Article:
In his play The Club, David Williamson presents numerous
Australian attitudes of the 1970s. However, many of these attitudes are
still relevant and fairly accurate representations of Australian attitudes
in the 1990s, although some of course have changed somewhat over the time
since the play was written nearly twenty years ago. Tradition plays a
very important part in The Club. Each of the characters of course has his
own ideas and attitudes towards tradition, but there are some which are
more or less universal throughout the play. In The Club, tradition is
mainly presented as the opposite to progress and success; that is, to
achieve success in today's world, tradition must be abandoned. For
example, Laurie (the coach) blames an old Club tradition for his failure
to win a premiership, "You and your cronies wouldn't let me buy players."
Jock (the vice-president) replies, "We were upholding an old tradition.
It was wrong, but we believed in it." Then in the next line, Laurie
accuses Jock of supporting the rest of the committee in upholding the
tradition not because he believed in it himself, but because he didn't
want Laurie to succeed, "They might have believed in it but the reason why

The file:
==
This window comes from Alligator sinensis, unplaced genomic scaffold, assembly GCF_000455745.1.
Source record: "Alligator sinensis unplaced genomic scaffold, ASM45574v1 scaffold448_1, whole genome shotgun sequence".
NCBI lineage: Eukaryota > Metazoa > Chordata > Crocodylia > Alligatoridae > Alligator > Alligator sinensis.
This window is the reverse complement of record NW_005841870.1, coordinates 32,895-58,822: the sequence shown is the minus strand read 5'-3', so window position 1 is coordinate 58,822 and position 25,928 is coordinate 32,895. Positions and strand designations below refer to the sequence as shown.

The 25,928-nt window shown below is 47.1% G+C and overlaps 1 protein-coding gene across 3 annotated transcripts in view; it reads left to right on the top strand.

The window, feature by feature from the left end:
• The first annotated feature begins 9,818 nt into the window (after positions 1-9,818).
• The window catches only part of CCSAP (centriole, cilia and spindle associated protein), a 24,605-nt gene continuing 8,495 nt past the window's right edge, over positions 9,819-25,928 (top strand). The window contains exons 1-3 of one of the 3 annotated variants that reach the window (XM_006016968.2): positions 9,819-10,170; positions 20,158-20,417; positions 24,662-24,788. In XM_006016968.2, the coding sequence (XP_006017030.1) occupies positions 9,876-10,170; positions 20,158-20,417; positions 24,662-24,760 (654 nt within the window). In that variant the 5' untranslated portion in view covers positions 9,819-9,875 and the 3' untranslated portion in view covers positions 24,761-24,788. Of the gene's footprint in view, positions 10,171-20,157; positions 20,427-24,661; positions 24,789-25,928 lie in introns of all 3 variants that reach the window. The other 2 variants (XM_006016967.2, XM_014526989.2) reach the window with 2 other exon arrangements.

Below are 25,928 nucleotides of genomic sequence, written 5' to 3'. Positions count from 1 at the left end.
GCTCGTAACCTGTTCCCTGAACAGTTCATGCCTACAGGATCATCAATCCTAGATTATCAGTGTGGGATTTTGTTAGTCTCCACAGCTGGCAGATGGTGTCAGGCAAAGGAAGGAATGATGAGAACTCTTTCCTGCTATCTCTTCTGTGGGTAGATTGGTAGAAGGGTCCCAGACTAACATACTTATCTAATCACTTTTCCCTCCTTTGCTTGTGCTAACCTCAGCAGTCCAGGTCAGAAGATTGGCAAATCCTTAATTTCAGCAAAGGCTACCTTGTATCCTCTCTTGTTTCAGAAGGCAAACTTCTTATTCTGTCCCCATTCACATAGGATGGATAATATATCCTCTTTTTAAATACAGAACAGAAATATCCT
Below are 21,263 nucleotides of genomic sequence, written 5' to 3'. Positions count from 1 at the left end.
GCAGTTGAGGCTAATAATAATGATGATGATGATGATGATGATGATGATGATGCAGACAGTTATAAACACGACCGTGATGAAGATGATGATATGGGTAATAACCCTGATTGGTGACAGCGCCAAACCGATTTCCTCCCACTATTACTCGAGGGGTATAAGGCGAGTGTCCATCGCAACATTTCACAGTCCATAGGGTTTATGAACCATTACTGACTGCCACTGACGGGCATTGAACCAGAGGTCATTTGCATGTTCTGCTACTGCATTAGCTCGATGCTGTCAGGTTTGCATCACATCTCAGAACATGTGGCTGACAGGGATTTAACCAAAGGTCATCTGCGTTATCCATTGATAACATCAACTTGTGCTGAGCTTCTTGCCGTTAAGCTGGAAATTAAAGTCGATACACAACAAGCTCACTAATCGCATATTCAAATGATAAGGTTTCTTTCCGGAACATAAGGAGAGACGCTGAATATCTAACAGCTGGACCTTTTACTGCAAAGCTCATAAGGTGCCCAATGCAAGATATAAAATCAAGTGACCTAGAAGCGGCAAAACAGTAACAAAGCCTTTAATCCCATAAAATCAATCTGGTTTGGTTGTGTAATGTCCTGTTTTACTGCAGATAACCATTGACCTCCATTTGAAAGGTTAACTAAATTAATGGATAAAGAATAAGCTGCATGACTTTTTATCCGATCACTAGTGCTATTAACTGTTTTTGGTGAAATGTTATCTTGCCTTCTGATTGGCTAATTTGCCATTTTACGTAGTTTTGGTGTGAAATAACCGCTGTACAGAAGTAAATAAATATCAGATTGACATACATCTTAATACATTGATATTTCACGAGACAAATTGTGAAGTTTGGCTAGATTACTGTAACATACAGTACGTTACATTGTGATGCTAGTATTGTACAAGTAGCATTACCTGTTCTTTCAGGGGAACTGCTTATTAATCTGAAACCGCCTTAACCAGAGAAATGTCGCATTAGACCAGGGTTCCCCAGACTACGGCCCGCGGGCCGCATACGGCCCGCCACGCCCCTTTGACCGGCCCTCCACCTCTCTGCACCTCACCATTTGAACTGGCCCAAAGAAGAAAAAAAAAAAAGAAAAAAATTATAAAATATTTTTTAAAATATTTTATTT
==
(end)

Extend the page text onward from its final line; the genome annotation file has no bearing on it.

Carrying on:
After Kennybegs Rob to call in police from another station, the removalist says, "Youmust be mad. Even the Australian OlympicTeam has received massive financial backing from sponsors, something whichis accepted and considered to be good by most people. Kenny realises that Simmonds isgoing to bash him further when Rob, Fiona, and Kate have left, "Thatsergeant's gonna beat the shit outa me. However, the play does make the point that althoughdomestic violence is considered unacceptable by most of society, it isstill occurring, and little is being done to stop it. " Other characters,like Jock and Gerry, lack loyalty to other people but are loyal to theClub as a whole. Although most men claim theywould never hit a woman and are disgusted at those who do, the rate ofdomestic violence shows that not enough is being done to change trueattitudes towards violence against women. Competitiveness is also an important attitude in the play -- one which isshared by all the characters, to at least some extent. Another,perhaps even more important issue explored in The Removalists is that ofpolice corruption. However,Gerry (the administrator) and Jock's plans for next year not only includethe dropping of some Club traditions, but also extensive commercialisationas wealthy entrepreneurs are recruited for sponsorship money which will beused to buy more players. Some of the characters, like Danny, arefiercely loyal to others; for example Danny threatens a players' strike ifLaurie is forced to resign, "If that bloody committee of yours givesLaurie the boot tonight, then we don't play tomorrow. For example when trying to avert a players' strike, Jockclaims that former Club heroes would be disgusted by the idea, "I want toturn all those photographs around so they don't have to look down on thisshameful scene. The audience is left wondering how a society canexpect law and order when those whose job it is to enforce the law breakit themselves on a regular basis. For example, all of the characters in The Club exceptTed are of the belief that it is unacceptable for a man to commit acts ofphysical violence against a woman. For example, Gerry is able to skilfullymanipulate the other characters so he can accomplish his own hiddenagenda. He explains to Ross early on that, "Something doesn't have to bevery big before it's too big for us and likewise something doesn't have tobe all that small before it's not worth worrying about," therefore theworkload at their particular police station is quite low.